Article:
The Power of Act 111
Uniontown, with a population of 11,541, down from 12,421 in 2000, has witnessed firsthand the power exercised by arbitrators under Act 111 of 1968, the act that outlines collective bargaining for police and fire employees in the Commonwealth.
Experiencing financial difficulties for some time-the City was considering Act 47 status two years ago-there were layoffs in the fire department and the decision was made to eliminate the department when the contract expired at the end of 2010.
But after a lawsuit activated the arbitration process under 111 the department will not go, the employees that were laid off will be recalled and all 13 members of the department are scheduled to receive 3.5% annual raises in a new four year contract that is binding upon the municipality.
Where are the opponents of unfunded mandates when you need them?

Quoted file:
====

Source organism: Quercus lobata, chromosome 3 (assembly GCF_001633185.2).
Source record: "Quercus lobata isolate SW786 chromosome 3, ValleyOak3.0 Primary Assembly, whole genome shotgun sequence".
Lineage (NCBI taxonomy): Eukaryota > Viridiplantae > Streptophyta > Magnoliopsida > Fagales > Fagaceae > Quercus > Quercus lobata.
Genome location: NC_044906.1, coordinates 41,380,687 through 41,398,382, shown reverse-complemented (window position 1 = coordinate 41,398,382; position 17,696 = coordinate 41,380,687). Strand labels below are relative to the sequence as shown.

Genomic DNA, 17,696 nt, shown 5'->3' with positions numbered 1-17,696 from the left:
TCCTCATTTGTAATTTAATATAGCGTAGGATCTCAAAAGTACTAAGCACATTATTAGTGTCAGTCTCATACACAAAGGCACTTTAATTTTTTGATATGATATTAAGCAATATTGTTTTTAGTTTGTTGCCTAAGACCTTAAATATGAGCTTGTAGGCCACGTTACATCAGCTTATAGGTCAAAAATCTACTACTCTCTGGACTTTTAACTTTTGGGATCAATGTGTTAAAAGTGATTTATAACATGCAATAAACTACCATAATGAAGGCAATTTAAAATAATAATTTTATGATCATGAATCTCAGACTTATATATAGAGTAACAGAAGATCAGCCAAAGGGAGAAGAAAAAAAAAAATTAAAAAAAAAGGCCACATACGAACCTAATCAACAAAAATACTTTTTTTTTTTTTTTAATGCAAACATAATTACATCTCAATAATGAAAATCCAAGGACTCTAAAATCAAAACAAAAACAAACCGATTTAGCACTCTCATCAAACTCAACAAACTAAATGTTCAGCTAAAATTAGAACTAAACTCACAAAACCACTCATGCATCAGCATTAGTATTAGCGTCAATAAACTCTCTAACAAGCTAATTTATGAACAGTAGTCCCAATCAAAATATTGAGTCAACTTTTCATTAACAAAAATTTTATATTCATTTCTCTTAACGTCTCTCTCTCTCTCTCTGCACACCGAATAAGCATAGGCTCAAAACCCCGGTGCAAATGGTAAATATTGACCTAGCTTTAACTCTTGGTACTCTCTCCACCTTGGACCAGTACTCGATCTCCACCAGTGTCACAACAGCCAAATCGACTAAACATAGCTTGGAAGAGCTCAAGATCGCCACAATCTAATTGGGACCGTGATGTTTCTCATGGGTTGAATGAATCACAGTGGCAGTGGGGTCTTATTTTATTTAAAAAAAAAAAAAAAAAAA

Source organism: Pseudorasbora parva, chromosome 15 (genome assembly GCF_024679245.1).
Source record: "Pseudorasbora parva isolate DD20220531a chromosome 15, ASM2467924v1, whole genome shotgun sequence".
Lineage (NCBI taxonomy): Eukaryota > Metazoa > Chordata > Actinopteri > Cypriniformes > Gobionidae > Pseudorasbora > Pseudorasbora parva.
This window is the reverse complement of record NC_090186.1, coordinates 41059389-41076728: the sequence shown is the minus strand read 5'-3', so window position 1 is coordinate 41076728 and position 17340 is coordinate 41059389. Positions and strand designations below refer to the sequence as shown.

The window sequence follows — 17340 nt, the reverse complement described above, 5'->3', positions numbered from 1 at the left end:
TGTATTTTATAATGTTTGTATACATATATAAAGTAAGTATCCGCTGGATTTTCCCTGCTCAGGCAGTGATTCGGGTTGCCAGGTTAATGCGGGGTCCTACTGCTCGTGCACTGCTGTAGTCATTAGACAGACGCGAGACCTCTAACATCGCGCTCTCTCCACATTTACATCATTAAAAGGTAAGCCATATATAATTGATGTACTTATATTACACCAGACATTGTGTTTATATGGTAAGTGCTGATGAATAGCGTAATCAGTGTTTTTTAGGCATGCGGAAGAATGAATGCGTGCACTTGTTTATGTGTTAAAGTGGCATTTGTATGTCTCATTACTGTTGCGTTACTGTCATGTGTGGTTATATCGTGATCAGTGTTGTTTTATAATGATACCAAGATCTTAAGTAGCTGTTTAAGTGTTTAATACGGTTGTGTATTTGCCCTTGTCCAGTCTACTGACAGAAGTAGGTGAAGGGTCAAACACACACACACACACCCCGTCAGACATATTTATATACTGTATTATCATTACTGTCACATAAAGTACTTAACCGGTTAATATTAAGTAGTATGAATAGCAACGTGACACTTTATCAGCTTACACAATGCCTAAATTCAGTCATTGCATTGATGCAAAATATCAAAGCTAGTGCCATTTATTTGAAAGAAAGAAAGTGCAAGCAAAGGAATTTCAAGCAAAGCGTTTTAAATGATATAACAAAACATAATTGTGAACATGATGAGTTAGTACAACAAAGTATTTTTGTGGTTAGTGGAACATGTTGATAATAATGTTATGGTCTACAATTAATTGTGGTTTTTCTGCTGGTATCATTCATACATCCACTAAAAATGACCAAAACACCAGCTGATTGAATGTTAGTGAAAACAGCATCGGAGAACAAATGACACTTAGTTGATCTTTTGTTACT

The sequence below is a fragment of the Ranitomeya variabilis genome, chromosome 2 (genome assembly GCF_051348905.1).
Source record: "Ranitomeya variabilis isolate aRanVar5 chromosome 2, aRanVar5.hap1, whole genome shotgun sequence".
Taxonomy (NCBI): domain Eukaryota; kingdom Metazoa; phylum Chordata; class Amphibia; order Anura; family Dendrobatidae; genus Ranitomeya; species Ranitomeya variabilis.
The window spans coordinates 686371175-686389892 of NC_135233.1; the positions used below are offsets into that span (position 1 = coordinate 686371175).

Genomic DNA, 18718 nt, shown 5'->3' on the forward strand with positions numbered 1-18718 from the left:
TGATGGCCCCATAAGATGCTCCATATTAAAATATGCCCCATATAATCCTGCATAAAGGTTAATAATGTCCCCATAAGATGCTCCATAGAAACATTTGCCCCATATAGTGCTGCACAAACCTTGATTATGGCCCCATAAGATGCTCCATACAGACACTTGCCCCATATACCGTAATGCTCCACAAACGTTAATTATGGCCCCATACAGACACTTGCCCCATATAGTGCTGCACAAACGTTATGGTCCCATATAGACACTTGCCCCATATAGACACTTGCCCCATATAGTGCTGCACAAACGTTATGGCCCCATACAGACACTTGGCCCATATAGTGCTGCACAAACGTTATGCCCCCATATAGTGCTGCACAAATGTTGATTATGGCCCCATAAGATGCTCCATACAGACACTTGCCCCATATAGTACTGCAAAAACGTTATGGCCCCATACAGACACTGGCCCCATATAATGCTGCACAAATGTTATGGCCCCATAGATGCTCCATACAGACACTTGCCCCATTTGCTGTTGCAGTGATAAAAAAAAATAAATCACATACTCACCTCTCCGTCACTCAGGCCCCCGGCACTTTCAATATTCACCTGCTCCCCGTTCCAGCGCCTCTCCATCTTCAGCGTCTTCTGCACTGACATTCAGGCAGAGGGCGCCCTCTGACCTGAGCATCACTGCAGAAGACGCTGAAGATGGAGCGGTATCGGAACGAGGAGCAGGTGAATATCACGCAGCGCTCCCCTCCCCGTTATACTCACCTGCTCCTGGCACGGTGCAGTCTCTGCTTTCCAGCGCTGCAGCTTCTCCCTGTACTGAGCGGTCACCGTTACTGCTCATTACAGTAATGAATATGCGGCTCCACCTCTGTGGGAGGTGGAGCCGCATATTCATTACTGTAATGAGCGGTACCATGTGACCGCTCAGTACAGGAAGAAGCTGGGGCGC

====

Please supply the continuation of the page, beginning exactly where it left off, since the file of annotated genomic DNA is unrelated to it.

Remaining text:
Consider that the state’s arbitration law does not take into account whether or not the municipality can afford the settlement, what income levels in the affected community are, and don’t include mediation or fact-finding as part of the process.
Thanks to a $633k Federal grant-free money for sure-Uniontown can pay the costs. But what happens when that grant runs out? If this mandate and the loss of Federal money mean bad things once again for the City then they can always revisit the Act 47 process to see if there is a coordinator willing to lend some expertise. Or the state could take a serious look at the statute (something that has not been done since the late 1970s) and think about criteria related to selection and awards.